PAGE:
Daisy Eau So Fresh is the new twist on Daisy by Marc Jacobs, which launched in 2007. Described as a 'vibrant, charming, whimsical' twist on their 'classic', one has to realize after smelling the fragrance that the brand is not saying much anything really about the fragrance and remaining safely vague.
"Fresh" is a keyword in the name of the scent and might lead you to think, too logically perhaps, that it is a fresher version of Daisy. Well, apparently, that would be too obvious an interpretation, because it isn't.
What they say:
"A whimsical interpretation of the original Daisy fragrance, this scent is more fruity, more bubbly, more fun! Open the bottle and you'll be transported to a field of sunshine that bursts with the flirty scent of flowers and the cheerful sweetness of fruits. Its light, woody base infuses a subtle but sharp glimmer of musk for an unexpected twist of radiance."
The advertising campaign was indeed shot in Southern Spain. The bottle, signed by designer Wilhelm Liden, does look more like that of an Eau de Cologne. But turning to the juice itself is like discovering a scent that talks past all the advertising and marketing discourse to do its own thing.
Notes: red grapefruit, natural raspberry, green leaves and pear; the heart has violet, wild rose, apple blossom, lychee and jasmine. Base notes rest on musks, warm plum and cedar wood.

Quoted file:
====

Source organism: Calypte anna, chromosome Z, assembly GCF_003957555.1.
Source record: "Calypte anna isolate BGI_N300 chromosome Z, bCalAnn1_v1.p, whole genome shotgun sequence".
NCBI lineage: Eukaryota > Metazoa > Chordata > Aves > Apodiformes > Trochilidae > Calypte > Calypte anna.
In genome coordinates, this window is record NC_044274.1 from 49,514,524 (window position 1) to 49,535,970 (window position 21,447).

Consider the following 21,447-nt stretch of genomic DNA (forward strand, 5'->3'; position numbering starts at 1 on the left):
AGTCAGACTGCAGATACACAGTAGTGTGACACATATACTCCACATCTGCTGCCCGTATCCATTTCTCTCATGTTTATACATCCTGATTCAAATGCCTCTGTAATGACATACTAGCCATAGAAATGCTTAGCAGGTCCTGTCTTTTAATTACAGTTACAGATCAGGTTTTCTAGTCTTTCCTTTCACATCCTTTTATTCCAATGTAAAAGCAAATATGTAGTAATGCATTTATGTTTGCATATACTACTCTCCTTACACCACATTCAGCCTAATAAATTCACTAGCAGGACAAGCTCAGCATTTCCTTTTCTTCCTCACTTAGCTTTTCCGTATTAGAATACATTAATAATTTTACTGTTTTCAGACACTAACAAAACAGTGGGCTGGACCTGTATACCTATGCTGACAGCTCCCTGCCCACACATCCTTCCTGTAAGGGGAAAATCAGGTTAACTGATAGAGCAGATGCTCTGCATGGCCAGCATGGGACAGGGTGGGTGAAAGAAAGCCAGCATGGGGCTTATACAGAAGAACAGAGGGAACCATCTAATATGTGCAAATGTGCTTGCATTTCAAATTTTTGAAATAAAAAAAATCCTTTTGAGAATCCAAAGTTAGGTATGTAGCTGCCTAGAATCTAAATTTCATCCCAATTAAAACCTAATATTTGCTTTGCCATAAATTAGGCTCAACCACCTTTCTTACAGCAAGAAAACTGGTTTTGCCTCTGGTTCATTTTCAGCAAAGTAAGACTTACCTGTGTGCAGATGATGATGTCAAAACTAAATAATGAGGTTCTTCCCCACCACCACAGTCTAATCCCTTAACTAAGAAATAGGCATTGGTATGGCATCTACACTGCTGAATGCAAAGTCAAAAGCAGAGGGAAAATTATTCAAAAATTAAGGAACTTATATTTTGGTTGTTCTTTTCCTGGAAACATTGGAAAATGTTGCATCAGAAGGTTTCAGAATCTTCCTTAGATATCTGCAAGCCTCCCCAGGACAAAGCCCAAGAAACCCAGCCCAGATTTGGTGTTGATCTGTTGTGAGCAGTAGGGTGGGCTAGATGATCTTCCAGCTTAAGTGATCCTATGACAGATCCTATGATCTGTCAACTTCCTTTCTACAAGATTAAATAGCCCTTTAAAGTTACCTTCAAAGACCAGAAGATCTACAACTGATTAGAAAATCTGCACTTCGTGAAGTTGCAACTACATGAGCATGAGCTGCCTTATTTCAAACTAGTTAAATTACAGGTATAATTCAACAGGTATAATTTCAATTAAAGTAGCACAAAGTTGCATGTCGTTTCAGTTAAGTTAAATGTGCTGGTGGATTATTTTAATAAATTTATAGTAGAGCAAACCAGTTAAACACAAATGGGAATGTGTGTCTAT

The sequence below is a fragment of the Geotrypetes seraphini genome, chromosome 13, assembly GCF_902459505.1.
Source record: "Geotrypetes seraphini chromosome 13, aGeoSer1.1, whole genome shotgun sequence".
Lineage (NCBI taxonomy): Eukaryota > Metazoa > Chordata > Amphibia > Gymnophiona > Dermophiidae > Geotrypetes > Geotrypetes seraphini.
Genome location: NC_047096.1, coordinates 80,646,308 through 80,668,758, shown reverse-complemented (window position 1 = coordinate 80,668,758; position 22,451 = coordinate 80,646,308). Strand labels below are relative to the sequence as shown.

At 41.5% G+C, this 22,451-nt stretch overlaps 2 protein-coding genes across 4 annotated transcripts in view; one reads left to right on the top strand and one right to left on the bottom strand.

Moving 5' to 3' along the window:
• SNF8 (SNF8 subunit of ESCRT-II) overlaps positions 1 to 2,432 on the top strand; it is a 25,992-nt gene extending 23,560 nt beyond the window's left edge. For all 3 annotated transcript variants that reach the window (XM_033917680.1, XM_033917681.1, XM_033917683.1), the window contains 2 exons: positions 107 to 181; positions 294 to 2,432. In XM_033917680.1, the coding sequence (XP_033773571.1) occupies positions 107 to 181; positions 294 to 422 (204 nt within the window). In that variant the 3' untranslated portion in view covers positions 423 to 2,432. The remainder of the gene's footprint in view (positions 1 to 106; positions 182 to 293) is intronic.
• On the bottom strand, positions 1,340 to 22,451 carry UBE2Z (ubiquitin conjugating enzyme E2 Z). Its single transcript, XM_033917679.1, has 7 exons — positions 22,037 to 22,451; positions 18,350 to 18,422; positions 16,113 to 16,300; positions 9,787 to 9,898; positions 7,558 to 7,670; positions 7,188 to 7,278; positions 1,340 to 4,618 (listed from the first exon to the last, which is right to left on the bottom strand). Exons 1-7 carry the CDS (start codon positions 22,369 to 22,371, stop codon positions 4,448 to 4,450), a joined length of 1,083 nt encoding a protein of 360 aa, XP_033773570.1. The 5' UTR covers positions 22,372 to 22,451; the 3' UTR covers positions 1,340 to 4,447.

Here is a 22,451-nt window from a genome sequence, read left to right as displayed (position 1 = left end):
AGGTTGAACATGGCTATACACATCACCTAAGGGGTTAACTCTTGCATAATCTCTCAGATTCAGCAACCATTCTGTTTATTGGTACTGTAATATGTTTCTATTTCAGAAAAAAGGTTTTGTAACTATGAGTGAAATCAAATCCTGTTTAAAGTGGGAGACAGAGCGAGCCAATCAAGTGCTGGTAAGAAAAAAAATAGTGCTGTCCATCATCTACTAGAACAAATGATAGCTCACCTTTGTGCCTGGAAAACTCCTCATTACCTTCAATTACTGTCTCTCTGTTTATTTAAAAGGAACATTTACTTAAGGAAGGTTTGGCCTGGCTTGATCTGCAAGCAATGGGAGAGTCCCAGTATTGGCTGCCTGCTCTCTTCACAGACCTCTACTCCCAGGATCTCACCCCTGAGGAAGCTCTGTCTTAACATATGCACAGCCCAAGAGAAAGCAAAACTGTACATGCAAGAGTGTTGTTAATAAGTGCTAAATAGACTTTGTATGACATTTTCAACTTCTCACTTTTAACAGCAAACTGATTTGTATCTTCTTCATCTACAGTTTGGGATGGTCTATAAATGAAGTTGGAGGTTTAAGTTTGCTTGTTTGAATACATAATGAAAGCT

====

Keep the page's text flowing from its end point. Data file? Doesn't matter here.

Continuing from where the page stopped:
The perfume opens on a tart, fruity note followed by an interesting-smelling accord which evokes something like an overripe meringue, with woody overtones. It is as if the meringue knew how to behave like a fruit, yet retained its nature as an egg-based meringue, if you can see what I mean. It is a bit odd, in a good way. The sensation points to the abstract nature of the perfumery accord detected, which is not really translatable into a spontaneous, everyday language pointing towards real-world objects.
Going back to the list of notes, I am able to now decompose the feeling and think that it is the association of violet with pear, with some plum in the background, which creates this slightly incongruous sensation...
As the scent mellows, there are nuances of sleek sesame-seed oil, which for me is associated with a certain type of white-floral accord often involving osmanthus, it seems. Off the top of my head, I remember spotting this smell in Serge Lutens Nuit de Cellophane, Chanel Cristalle Eau Verte, and also Mally.
Daisy Eau So Fresh decides then to settle a bit and take on a musky cast counterbalanced by woodsy notes, eggy-vanillic gourmand notes, and the slightly odd-smelling fruity-floral impression mentioned above.
In order to translate the scent onto paper and into words, one has to resort rather to description of effects such as "ripeness, medium sharpness, medium warmth, medium depth and medium diffusion." The scent really does not smell of much anything except convey olfactory effects, which is fitting since daisies are unscented. Unscented flowers are the symbols of the freedom of perfumers to create as they wish their own imaginary scents and play God, something the author, perfumer Alberto Morillas already did famously with Kenzo Flower.
The colors of the flacon are correctly reproduced in the composition: if it smells of any color, it would smell of white and yellow.